The three-day dash that claimed four mates

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The Independent Online
THE FIVE-MAN crew of the Sapphire were known as the A-team, capable of pulling in pounds 1,000-a-week each.

Their speciality was three-day return dashes within a 60-mile radius of Peterhead in Scotland.

They netted the freshest fish; they sold it at the best prices. But as Sir Walter Scott wrote in The Antiquary: "It's no fish ye're buying, it's men's lives."

On 1 October last year, Victor Podlesny, 45, Adam Stephen, 29, Robert Stephen, 25, and Bruce Cameron, 32, set out on the voyage that was to cost them their lives.

Sapphire's skipper, Victor Robertson, 27, was the sole survivor, and it was not until two and a half weeks later that the wreck of the 22-metre, 76-tonne trawler - built in 1987 by Victor Robertson's father, Billy - was located, lying on its side in a gully, 82 metres down.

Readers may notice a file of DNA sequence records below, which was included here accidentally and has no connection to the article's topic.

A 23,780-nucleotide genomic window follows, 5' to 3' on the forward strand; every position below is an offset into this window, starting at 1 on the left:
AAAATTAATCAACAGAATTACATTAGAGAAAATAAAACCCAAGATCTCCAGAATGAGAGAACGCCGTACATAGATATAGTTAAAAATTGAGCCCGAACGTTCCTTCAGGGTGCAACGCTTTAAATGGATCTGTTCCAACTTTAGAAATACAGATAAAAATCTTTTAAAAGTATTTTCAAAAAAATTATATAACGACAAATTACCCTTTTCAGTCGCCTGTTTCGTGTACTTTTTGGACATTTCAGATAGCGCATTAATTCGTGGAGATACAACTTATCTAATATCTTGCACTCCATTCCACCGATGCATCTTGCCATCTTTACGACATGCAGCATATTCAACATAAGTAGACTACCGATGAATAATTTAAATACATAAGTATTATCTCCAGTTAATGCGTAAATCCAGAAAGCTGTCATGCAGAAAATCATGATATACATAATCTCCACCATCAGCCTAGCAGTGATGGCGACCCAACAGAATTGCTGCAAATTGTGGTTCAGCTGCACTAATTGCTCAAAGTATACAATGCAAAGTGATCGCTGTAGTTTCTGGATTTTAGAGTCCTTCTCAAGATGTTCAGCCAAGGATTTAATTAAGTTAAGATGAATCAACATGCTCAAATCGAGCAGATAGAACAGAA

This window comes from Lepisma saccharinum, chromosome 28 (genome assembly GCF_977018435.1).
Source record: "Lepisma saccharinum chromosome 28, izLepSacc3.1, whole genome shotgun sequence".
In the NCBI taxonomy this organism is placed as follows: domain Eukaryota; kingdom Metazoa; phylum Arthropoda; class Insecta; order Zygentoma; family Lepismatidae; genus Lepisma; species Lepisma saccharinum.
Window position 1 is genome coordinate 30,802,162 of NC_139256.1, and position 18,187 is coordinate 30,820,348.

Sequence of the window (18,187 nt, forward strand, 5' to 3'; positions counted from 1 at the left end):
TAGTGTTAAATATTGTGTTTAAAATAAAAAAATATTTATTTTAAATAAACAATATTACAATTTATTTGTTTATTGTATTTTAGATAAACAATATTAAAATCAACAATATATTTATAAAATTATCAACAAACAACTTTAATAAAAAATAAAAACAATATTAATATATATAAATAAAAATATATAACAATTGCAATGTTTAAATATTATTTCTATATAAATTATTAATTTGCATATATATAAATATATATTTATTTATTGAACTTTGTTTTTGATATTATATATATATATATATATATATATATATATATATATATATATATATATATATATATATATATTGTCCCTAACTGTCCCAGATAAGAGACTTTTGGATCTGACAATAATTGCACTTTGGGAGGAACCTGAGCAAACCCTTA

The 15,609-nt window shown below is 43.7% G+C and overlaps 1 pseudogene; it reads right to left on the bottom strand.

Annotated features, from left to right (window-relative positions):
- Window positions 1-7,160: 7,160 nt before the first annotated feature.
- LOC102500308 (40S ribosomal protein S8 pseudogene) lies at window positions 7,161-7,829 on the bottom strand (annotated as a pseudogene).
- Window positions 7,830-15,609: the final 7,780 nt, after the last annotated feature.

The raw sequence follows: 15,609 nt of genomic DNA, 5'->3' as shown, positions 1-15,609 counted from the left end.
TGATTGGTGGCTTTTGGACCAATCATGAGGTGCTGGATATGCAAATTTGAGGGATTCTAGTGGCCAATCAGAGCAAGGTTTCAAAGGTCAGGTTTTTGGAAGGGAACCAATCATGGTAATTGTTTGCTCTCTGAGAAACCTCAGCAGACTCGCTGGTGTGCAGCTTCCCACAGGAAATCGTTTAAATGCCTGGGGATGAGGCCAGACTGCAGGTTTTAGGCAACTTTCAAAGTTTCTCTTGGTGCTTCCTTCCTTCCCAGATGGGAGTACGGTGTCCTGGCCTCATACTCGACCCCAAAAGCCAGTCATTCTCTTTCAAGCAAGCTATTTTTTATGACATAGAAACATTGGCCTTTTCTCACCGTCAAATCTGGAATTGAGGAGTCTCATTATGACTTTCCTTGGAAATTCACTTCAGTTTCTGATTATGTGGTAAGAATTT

It was a tragedy that struck at the heart of the Aberdeenshire town.

Raymond Fraser, of Peterhead Fishermen Limited, said: "I've been involved in tragedies before where one man has been lost, but never a whole crew bar one."

Craig Egner, of the Scottish Fishermen's Federation, added: "The tragedy reminds us of all the dangers involved in fishing."

John Stuart, a fisherman who gave evidence to the Marine Accident Investigation Branch, said: "The Sapphire was well known as being a floating basket.

"It was a vessel that I wouldn't go in. It was an accident waiting for a time and a place."

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